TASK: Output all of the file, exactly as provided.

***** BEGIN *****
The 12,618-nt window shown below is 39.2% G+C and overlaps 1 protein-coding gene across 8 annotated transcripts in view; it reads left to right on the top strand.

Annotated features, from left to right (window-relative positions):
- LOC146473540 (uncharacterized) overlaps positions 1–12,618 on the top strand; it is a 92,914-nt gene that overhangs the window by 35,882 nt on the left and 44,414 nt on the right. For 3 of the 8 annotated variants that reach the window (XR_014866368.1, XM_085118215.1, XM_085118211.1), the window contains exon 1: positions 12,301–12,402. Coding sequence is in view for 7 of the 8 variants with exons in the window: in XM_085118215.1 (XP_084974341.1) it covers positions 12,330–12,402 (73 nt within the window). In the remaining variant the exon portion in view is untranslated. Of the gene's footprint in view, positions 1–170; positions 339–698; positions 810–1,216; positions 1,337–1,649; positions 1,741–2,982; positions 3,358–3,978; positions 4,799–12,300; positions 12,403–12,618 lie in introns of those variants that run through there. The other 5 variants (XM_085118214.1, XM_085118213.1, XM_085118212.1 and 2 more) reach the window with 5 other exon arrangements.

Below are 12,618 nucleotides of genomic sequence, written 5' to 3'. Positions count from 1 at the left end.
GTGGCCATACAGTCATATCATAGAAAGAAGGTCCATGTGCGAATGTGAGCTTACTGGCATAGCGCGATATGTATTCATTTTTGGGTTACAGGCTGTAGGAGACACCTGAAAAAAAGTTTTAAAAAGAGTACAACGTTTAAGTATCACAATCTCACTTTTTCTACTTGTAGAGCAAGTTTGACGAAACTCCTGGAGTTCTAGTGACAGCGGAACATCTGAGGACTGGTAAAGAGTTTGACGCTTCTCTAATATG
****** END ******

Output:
The 12,618-nt window shown below is 39.2% G+C and overlaps 1 protein-coding gene across 8 annotated transcripts in view; it reads left to right on the top strand.

Annotated features, from left to right (window-relative positions):
- LOC146473540 (uncharacterized) overlaps positions 1–12,618 on the top strand; it is a 92,914-nt gene that overhangs the window by 35,882 nt on the left and 44,414 nt on the right. For 3 of the 8 annotated variants that reach the window (XR_014866368.1, XM_085118215.1, XM_085118211.1), the window contains exon 1: positions 12,301–12,402. Coding sequence is in view for 7 of the 8 variants with exons in the window: in XM_085118215.1 (XP_084974341.1) it covers positions 12,330–12,402 (73 nt within the window). In the remaining variant the exon portion in view is untranslated. Of the gene's footprint in view, positions 1–170; positions 339–698; positions 810–1,216; positions 1,337–1,649; positions 1,741–2,982; positions 3,358–3,978; positions 4,799–12,300; positions 12,403–12,618 lie in introns of those variants that run through there. The other 5 variants (XM_085118214.1, XM_085118213.1, XM_085118212.1 and 2 more) reach the window with 5 other exon arrangements.

Below are 12,618 nucleotides of genomic sequence, written 5' to 3'. Positions count from 1 at the left end.
GTGGCCATACAGTCATATCATAGAAAGAAGGTCCATGTGCGAATGTGAGCTTACTGGCATAGCGCGATATGTATTCATTTTTGGGTTACAGGCTGTAGGAGACACCTGAAAAAAAGTTTTAAAAAGAGTACAACGTTTAAGTATCACAATCTCACTTTTTCTACTTGTAGAGCAAGTTTGACGAAACTCCTGGAGTTCTAGTGACAGCGGAACATCTGAGGACTGGTAAAGAGTTTGACGCTTCTCTAATATG